Seasonal Changes in Sunlight

Sunlight is less in cold seasons. There are rainy, cloudy, and snowy days, hindering sunlight. Plus, the sun’s angle is different in winter, reducing absorption. Your solar panel generates power in these weather conditions. But it’s considerably lower.

These factors can reduce your system’s output. But you can offset it by taking proper measures.

  • Install the panels at the right angle and location for maximum light. Avoid shadows and trees.
  • Remove snow from the panels as soon as it accumulates.
  • Install bigger panels to produce more energy. Consult your installer and calculate your annual power requirements to get enough panels.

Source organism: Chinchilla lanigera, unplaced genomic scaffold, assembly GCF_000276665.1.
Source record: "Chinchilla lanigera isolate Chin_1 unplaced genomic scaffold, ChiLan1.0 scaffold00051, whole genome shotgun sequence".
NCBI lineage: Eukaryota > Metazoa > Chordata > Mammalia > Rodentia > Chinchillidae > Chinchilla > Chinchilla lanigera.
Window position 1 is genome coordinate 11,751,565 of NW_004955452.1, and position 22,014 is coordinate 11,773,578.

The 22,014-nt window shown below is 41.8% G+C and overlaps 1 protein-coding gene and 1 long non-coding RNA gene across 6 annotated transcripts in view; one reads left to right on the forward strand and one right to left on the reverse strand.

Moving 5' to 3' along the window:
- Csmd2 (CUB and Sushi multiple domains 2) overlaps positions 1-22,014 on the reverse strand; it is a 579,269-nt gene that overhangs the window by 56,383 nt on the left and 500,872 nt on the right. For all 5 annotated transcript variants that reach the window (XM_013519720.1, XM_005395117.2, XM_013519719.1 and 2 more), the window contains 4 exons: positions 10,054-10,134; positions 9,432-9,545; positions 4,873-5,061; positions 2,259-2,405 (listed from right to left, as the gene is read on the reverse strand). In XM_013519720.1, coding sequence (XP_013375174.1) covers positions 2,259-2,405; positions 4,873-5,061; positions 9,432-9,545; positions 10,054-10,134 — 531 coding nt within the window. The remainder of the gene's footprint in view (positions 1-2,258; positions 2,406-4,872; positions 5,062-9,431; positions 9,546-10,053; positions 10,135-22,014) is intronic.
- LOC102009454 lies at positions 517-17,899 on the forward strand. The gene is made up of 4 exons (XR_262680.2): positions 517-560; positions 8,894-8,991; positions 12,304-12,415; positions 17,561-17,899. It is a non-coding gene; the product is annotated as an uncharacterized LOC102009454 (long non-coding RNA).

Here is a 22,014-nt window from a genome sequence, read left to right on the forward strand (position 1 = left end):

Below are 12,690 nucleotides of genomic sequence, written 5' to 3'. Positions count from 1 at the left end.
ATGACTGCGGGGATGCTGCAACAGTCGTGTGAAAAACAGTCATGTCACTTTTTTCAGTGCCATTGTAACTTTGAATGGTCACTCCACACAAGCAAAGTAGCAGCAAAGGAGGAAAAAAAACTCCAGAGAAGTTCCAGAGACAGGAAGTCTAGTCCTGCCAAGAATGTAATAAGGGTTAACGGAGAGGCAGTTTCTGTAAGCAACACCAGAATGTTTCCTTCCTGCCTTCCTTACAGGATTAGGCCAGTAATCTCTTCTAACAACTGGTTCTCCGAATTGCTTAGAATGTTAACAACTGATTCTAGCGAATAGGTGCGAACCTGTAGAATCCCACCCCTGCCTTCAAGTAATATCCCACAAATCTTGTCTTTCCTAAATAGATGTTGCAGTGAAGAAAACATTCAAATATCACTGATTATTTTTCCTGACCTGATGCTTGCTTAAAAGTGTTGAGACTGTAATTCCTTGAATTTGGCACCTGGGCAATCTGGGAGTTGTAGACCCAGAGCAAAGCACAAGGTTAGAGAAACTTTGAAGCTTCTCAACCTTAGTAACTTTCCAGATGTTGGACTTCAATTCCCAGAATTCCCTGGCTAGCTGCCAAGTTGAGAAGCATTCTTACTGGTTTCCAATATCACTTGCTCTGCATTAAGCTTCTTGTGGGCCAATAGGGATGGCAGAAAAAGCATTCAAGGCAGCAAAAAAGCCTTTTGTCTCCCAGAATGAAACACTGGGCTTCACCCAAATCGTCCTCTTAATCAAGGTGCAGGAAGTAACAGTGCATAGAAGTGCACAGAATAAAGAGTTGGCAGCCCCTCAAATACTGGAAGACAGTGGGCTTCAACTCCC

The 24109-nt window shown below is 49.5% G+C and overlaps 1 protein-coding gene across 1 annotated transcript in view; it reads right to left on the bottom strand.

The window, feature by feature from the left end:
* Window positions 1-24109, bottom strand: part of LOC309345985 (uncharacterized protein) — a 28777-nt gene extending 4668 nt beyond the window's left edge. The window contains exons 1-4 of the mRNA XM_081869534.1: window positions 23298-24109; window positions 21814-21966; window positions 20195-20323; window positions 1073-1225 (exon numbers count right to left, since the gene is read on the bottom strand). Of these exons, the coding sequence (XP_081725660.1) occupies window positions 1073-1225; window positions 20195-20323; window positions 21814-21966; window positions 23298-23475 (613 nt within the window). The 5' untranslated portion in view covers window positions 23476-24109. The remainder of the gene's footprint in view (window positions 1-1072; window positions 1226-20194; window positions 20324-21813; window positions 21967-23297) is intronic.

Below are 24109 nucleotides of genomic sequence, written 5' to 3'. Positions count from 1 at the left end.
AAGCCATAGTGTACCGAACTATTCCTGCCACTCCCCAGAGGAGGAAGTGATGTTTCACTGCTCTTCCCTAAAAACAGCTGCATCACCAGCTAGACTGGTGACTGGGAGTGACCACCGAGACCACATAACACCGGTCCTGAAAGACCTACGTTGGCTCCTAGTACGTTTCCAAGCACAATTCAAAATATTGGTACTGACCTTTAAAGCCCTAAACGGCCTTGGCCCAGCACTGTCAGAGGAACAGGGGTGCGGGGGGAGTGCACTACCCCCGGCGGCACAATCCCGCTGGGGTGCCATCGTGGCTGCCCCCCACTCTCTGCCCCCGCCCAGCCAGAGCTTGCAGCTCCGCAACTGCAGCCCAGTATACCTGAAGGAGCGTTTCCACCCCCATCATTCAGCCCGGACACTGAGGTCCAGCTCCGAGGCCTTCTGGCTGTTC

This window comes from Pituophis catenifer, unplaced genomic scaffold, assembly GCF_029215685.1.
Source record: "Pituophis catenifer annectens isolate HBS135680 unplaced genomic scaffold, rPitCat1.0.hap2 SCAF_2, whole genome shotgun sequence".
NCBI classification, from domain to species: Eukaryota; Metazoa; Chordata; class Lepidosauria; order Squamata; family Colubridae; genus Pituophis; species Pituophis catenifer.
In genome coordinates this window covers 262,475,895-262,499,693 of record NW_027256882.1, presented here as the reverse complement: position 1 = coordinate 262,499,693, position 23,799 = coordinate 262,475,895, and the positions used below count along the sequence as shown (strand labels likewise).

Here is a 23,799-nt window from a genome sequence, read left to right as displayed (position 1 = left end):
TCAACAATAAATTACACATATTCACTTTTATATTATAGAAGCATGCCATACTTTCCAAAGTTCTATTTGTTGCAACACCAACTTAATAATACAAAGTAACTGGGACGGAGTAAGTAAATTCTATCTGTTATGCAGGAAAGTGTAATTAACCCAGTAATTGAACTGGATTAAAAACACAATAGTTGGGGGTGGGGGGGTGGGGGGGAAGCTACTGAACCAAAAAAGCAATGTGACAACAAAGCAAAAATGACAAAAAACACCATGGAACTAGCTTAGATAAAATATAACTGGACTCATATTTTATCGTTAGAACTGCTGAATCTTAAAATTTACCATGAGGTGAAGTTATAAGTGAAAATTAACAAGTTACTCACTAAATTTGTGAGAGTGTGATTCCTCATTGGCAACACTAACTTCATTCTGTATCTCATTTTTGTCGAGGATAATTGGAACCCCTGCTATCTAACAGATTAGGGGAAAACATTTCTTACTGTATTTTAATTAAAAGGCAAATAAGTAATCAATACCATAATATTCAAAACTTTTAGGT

• Invest in an efficient storage system to carry your generated power to the lean months.

Maintaining Solar Panels for Maximum Efficiency

Maintaining your solar panel has a significant impact on keeping it efficient. Regular maintenance ensures the panel is clean and in tip-top shape.

Dust accumulation is the worst enemy of your solar panel. It can form a layer that prevents the sun from getting absorbed. Plus, it acts as an insulation layer that traps heat. So, the panel can’t cool down effectively.

Besides, the dust can harden and stick to the panel’s surface. It can degrade the cells over time. So, it’s essential to keep your panels clean by washing them regularly.

Also, inspect the panels every two or three weeks. Look for cracks, broken wires, or dents in the cells. Fix the defects to keep the system efficient and prolong its lifespan.


Calculating the exact number of panels requires knowing the peak hours and the panel’s size. You should also factor in a 25% power loss because all panels inevitably experience inefficiencies.

Leave a Comment